Canyons... New territory (DSLR)

Discussion in 'Photography Beginners' Forum' started by zx6r1033, Oct 13, 2008.

  1. zx6r1033

    zx6r1033 TPF Noob!

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    I have an olympus E-510 DSLR. On Nov 1, I will be moving from Maine to FL with two friends. On the way down (Assuming they are still open), we are planning to stop off at Luray Caverns. I don't remember much about that place on my first trip there 22 years ago, but I remember it being rather dark. I would love to get some pointers on shooting in that kind of lighting. The tour guides recommend high speed film and a flash, but it seems to me that I would get better shots without the flash. I want to capture the scene with the available lighting... not a flash.
     
  2. chrisburke

    chrisburke TPF Noob!

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    wide aperture i believe is good with low light.. someone correct me if i'm wrong
     
  3. Overread

    Overread has a hat around here somewhere Staff Member Supporting Member

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    if you are allowed take a tripod - that can help you with longer exposures in the darker conditions. As for available lighting that will depend greatly on how well the place is lit - be prepared to use your flash if lighting is poor. Also chris is right - a wide aperture will help with getting light into the camera.
    Past that I can't help much more since I am a digital shooter with no traditional experience - though you could go for a slower ISO film if you could get longer exposures with a tripod
     
  4. tirediron

    tirediron Watch the Birdy! Staff Member Supporting Member

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    Take a tripod if at all possible, failing that a monopod. You'll need to keep your ISO fairly high, and probably be shooting close to wide open; bring your fastest glass. Also, if you can, do some on-line research ahead of time, and look at other images of the area to get an idea of what the conditions are like (esp. at this time of year). A flash may help, but depending on how large an area you're photographing, it may also get lost.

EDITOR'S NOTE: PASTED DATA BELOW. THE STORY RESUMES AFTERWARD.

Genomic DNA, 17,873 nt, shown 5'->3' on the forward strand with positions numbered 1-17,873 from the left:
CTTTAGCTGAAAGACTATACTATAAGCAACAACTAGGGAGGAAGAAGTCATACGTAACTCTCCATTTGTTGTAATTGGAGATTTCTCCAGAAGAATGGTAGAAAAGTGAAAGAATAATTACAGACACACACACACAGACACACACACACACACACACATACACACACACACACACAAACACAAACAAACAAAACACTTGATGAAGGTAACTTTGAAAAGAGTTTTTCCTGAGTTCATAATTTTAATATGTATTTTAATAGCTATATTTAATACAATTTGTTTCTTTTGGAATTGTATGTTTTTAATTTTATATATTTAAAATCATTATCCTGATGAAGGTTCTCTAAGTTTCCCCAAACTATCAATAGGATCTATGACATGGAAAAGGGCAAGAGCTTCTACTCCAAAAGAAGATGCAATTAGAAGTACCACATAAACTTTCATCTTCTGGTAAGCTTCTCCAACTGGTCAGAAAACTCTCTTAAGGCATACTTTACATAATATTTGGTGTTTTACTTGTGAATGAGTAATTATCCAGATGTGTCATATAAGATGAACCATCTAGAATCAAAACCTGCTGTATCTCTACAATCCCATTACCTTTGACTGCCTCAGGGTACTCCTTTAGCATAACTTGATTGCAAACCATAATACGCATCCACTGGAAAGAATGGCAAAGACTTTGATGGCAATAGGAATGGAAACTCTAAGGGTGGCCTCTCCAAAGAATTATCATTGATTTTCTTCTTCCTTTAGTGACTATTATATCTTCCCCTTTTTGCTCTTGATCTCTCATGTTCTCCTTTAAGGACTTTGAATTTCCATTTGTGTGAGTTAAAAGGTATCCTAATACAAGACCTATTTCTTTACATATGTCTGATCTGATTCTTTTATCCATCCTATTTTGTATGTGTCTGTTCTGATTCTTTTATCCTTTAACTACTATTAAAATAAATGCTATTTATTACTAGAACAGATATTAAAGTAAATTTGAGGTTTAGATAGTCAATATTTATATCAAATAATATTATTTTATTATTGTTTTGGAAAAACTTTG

5. zx6r1033

    zx6r1033 TPF Noob!

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    DSLR = Digital single lens reflex. I shoot digital, too... so I bet you could help more than you knew. ;)

    This is my camera

    It is a new camera, so the only glass I have is what came with it for the time being. It came with two Zuiko lenses. One is a 14-42mm f/3.5-5.6 and the other is a 40-150mm f/4.0-5.6.

    It says pictures are encourages, so I would assume a tripod is completely feasible.

    These are the caverns. I'm not overly impressed with the pictures on their website, which was the basis of my conclusion that their recommendation of high speed film and flashes wasn't good.
     
  6. maulrat

    maulrat TPF Noob!

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    Tripod + remote trigger. This way, you can take a long shutter shot and not worry about jitter blur from touching the camera.
     
  7. Overread

    Overread has a hat around here somewhere Staff Member Supporting Member

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    ahh it was when you said highspeed film that I started thinking you were on traditional ;)
    Taking a look at you kit I would say use your 14-42mm f/3.5-5.6 first if you can, since at 14mm you can get the widest aperture. After that you are freer to alter ISO as you wish - so you can check for noise as you shoot. Tripods may or may not be allowed - most caverns have small pathways and, like at galleries, tripods are not allowed as it stops the flow of people traffic - its all very dependent.
    Take and use your flash if you can, lighting in these places can be a bit dim for a camera, and longer exposures tend to give you a very strong lightbulb colour to everything
     
  8. zx6r1033

    zx6r1033 TPF Noob!

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    Okay, I will email them again and ask about tripods. Taking my flash is no problem... I will have every last one of my possessions with me, since it will be a stop on the way from where I live now to where I'll be living next month. lol.

    As for the lightbulb color... are we talking overall (can be fixed with a photo editor) or just plain ruined pictures?
     
  9. Overread

    Overread has a hat around here somewhere Staff Member Supporting Member

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    varies - I have only done cave shooting once and I was still new to using my flash head. Sometimes the colours work and othertimes they don't - I just found that without a tripod I could not get enough light to get details without using my flash. Altering the white balance (ie shooting in RAW mode) would probably help you restore most colour problems
     
  10. flying_kiwiruit

    flying_kiwiruit TPF Noob!

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    I use a E500 so I know a bit about the E models. One thing is that I'm fairly sure that on your camera there should be a shutter delay, this means that you can press the button and anywhere between 1 - 4 seconds later the photo will be taken. I would definatly use the 14-42mm lense and the widest aperture with a tripos if possible. I hvae found that with olympus camera they are horrible for noise at a high ISO so I would try and keep that low as possible, I would also not be afraid to use your flash.
     
  11. LovePlaya

    LovePlaya TPF Noob!

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    Please post the shots when you can.
    Thank's, Craig.;)
     

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